Personality Testing Tools in Recruitment
It recently occurred to me that I hadn’t really touched on the aspect of personality type testing as a valid tool in the recruitment process.
There are a few popular personality tests you’ve probably heard of, such as the Myers-Briggs Type Indicator, the Caliper Profile, the 16 Personality Factor Questionnaire, and the DISC personality test.
These are commonly used as assessment tools to determine if the candidate’s personality type matches the traits required to make them a desired employee or even if they are a perfect fit for the position and the culture of the organization.
Elankumaran asserted that any effort to maximize organizational effectiveness requires a higher degree of work commitment among organizational members.
So let’s look at the science. According to the American Psychological Association’s Dictionary of Psychology, a personality trait can be defined as: “a relatively stable, consistent, and enduring internal characteristic that is inferred from a pattern of behavior, attitudes, feelings, and habits in the individual.
These tests can therefore be a useful tool, as used for several years, to determine if an individual “makes the cut” to be welcomed into an organization. Nevertheless, these traits basically exist in theory, and additional data, such as a person’s pattern and/or life history, for example, would be needed to provide concrete evidence that these tests are foolproof.
Considering this, during the recruitment phase, employers should use other tools such as background checks and even assessment centers.
Regardless of this, personality tests remain a preferred tool and I would like to discuss this further as it relates to employee involvement and engagement.
The American Psychological Association’s Dictionary of Psychology goes on to define work engagement as the degree to which a person identifies psychologically with their work. He further says that a person who has a high level of work commitment generally derives great life satisfaction from their work, so that professional accomplishments lead to a strong sense of pride and higher levels of self-esteem. ‘self esteem.
However, failures at work can lead to discontent and depression.
Therefore, we can go a step further and dig deeper into the specific personal characteristics that contribute or can detract from overall organizational effectiveness. The literature suggests that personal characteristics can generally describe the human behavior of an individual and therefore assumptions can be inferred.
In my research, I chose to look at Barrick and Mount’s (1991) meta-analysis, where the main focus was on five personality factors. They are neuroticism (emotional stability), extroversion, openness, agreeableness and conscientiousness.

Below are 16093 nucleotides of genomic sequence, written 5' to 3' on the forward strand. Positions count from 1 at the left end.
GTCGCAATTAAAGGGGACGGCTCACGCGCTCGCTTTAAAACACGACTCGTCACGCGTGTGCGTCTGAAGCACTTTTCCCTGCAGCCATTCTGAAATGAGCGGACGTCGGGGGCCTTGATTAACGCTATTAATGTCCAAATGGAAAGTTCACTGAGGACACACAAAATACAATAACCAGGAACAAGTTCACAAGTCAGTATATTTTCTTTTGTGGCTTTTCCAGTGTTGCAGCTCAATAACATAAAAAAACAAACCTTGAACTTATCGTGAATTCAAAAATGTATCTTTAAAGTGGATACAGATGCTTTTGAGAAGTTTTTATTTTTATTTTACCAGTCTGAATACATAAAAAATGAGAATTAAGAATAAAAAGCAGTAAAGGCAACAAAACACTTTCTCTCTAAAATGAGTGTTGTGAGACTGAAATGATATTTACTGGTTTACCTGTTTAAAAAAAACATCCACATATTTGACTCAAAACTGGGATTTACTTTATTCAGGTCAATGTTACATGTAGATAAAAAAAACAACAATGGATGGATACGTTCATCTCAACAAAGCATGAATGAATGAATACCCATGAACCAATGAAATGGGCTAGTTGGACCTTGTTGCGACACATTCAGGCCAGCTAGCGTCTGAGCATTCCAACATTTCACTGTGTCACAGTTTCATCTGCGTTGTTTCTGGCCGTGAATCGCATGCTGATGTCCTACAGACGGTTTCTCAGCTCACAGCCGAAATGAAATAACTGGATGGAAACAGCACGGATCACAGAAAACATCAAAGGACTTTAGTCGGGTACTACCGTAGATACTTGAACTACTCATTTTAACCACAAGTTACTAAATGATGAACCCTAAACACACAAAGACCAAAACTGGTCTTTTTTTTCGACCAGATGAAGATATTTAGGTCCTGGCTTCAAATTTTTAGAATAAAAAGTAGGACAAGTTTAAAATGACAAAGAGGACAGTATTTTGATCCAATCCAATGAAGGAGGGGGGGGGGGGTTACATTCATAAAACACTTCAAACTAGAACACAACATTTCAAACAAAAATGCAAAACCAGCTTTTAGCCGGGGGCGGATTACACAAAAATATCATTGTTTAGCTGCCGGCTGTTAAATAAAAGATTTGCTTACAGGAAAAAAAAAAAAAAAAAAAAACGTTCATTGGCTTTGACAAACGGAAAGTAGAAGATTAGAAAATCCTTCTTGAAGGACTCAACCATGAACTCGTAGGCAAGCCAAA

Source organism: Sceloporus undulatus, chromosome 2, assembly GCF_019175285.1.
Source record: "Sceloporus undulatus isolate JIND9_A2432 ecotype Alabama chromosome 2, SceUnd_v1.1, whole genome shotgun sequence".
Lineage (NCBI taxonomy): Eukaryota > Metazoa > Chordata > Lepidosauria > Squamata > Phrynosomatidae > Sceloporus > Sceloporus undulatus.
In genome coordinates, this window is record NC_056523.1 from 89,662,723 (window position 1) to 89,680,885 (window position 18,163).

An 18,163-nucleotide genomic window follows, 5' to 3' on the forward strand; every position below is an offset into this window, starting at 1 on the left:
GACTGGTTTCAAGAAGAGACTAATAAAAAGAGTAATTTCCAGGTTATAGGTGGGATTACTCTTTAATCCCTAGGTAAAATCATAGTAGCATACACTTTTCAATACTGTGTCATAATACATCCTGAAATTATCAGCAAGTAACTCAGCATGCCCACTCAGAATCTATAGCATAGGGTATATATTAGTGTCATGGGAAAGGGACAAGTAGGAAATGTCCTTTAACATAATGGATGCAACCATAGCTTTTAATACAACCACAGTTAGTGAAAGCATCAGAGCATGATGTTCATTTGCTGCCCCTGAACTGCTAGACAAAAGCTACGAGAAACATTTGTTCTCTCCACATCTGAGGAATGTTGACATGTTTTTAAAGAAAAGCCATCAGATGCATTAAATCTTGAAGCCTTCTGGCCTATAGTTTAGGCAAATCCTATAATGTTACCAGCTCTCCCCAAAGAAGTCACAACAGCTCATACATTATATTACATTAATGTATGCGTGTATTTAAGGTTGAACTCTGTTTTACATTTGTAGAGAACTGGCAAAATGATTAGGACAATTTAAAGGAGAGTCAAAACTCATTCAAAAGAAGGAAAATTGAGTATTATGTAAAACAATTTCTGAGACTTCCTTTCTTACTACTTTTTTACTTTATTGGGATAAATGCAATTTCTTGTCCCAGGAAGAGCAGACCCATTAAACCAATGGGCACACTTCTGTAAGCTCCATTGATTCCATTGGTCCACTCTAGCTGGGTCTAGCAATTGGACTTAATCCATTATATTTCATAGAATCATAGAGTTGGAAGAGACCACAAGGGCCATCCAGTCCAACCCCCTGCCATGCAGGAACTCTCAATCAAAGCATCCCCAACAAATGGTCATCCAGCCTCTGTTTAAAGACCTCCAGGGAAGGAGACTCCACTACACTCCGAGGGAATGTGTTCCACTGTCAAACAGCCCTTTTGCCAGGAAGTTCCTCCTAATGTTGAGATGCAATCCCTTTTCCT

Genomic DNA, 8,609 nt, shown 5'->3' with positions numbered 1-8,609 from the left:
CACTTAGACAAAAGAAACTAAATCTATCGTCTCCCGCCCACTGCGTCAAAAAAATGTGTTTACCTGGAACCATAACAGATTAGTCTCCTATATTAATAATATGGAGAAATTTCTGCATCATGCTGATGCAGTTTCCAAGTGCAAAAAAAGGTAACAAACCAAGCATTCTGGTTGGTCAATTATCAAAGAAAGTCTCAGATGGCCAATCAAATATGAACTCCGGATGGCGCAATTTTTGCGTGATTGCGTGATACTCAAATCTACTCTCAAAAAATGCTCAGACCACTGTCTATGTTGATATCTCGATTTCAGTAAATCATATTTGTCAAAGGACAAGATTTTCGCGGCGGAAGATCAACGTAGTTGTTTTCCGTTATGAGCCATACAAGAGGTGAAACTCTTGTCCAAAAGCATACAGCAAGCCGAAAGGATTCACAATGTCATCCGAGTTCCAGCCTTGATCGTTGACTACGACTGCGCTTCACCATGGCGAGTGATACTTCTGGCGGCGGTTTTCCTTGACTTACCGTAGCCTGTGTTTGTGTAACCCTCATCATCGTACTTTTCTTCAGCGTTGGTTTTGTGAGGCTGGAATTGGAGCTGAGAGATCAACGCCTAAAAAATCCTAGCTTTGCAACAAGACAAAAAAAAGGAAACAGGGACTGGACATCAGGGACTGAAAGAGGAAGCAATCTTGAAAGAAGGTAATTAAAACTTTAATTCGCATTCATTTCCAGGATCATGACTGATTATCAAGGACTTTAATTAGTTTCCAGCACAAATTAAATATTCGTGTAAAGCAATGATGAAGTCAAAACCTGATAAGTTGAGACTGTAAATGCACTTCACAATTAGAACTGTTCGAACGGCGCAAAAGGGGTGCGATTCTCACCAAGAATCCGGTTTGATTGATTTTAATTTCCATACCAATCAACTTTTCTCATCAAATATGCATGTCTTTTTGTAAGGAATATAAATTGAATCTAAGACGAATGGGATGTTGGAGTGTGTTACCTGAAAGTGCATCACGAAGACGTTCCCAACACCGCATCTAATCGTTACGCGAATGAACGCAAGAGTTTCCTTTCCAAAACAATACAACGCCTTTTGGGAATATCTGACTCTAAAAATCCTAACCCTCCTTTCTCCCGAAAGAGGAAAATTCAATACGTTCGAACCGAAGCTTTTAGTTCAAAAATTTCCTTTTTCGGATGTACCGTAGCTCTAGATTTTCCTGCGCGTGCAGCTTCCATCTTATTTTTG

Of these five factors, it is not surprising that the neurotic employee is the one associated with lower work efficiency and therefore considered to have low work engagement. Neurotic personalities may display insecurities, depression and worries, are anxious and tend to create negative opinions.
It can be inferred that the neurotic employee is easily distracted and reacts negatively when his job performance is criticized. These traits do not paint a perfect picture and cannot lead to work involvement.
But you know the saying: all things in moderation. The same can be said of the neurotic employee. In fact, moderate levels of neuroticism can come in handy in the work environment, as these employees are less likely to take foolish risks, take personal responsibility, and can surprisingly exceed expectations. So it won’t hurt the employer to further investigate a potential employee’s background or the current employee’s motivating factors during their assessments.
An example: a few years ago, I served on a disciplinary panel set up to investigate allegations of employee misconduct. To summarize the case, an employee became verbally abusive when asked to report on recurring missed deadlines.
The supervisor offered feedback, which the employee took personally. This resulted in overreaction, withdrawal and obvious distress on the part of the employee, hence the need for a disciplinary hearing. This case and many others like it shine a light on the plight of the neurotic employee.
If you are currently struggling with these traits, you may want to consider the advice of Tomas Chamorro-Premuzic, an organizational psychologist, who suggests that an employer can implement certain measures to combat and ultimately produce the best out of a moderately neurotic employee.
For example, placing these employees in less stressful situations or assigning them tasks that offer longer deadlines. Additionally, since neurotic employees are highly anxious and overly stressful, the employer can channel this energy into areas of the organization where these traits will develop.
After reviewing the above, it can be determined that personality traits play an important role in an employee’s professional involvement. Therefore, it would be beneficial for an organization recruiting new staff to consider personality factors as a precursor to organizational effectiveness and possibly a way to develop effective incentives for existing employees.
It should be noted, however, that the remaining personality traits – extroversion, openness, agreeableness and conscientiousness – all exhibit high levels of cooperation, performance, dedication and open-mindedness, which can lead to relationships. positive with work involvement.
As I said earlier, these testing tools are not foolproof and therefore poorly suited employees can always be selected over possibly better candidates. Therefore, the employer must ensure that background checks, references and activities of a similar nature are carried out periodically to ensure the continued effectiveness of your organization.